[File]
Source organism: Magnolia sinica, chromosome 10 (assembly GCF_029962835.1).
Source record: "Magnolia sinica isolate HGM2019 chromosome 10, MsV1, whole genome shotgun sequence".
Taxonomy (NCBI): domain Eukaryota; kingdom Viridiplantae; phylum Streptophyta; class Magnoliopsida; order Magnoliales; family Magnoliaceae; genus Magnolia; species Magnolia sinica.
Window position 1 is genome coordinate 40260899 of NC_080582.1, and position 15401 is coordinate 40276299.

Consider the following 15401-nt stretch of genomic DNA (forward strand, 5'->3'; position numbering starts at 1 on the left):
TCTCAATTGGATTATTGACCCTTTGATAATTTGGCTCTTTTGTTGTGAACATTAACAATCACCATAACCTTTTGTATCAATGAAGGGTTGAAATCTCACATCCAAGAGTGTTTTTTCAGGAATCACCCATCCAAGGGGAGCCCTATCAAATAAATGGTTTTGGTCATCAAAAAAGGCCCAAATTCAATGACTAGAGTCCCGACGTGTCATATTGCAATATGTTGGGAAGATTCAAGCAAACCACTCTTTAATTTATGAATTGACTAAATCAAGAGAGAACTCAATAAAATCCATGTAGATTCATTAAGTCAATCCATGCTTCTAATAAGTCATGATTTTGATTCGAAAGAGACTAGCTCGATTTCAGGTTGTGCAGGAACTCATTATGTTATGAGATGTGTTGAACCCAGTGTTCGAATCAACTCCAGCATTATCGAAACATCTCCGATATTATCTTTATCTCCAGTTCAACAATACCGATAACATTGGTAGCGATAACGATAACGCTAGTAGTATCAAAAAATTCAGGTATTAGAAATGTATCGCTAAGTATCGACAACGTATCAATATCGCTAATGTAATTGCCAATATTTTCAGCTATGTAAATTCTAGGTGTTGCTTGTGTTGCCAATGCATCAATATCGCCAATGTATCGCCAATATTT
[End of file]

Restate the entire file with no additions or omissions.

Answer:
Source organism: Magnolia sinica, chromosome 10 (assembly GCF_029962835.1).
Source record: "Magnolia sinica isolate HGM2019 chromosome 10, MsV1, whole genome shotgun sequence".
Taxonomy (NCBI): domain Eukaryota; kingdom Viridiplantae; phylum Streptophyta; class Magnoliopsida; order Magnoliales; family Magnoliaceae; genus Magnolia; species Magnolia sinica.
Window position 1 is genome coordinate 40260899 of NC_080582.1, and position 15401 is coordinate 40276299.

Consider the following 15401-nt stretch of genomic DNA (forward strand, 5'->3'; position numbering starts at 1 on the left):
TCTCAATTGGATTATTGACCCTTTGATAATTTGGCTCTTTTGTTGTGAACATTAACAATCACCATAACCTTTTGTATCAATGAAGGGTTGAAATCTCACATCCAAGAGTGTTTTTTCAGGAATCACCCATCCAAGGGGAGCCCTATCAAATAAATGGTTTTGGTCATCAAAAAAGGCCCAAATTCAATGACTAGAGTCCCGACGTGTCATATTGCAATATGTTGGGAAGATTCAAGCAAACCACTCTTTAATTTATGAATTGACTAAATCAAGAGAGAACTCAATAAAATCCATGTAGATTCATTAAGTCAATCCATGCTTCTAATAAGTCATGATTTTGATTCGAAAGAGACTAGCTCGATTTCAGGTTGTGCAGGAACTCATTATGTTATGAGATGTGTTGAACCCAGTGTTCGAATCAACTCCAGCATTATCGAAACATCTCCGATATTATCTTTATCTCCAGTTCAACAATACCGATAACATTGGTAGCGATAACGATAACGCTAGTAGTATCAAAAAATTCAGGTATTAGAAATGTATCGCTAAGTATCGACAACGTATCAATATCGCTAATGTAATTGCCAATATTTTCAGCTATGTAAATTCTAGGTGTTGCTTGTGTTGCCAATGCATCAATATCGCCAATGTATCGCCAATATTT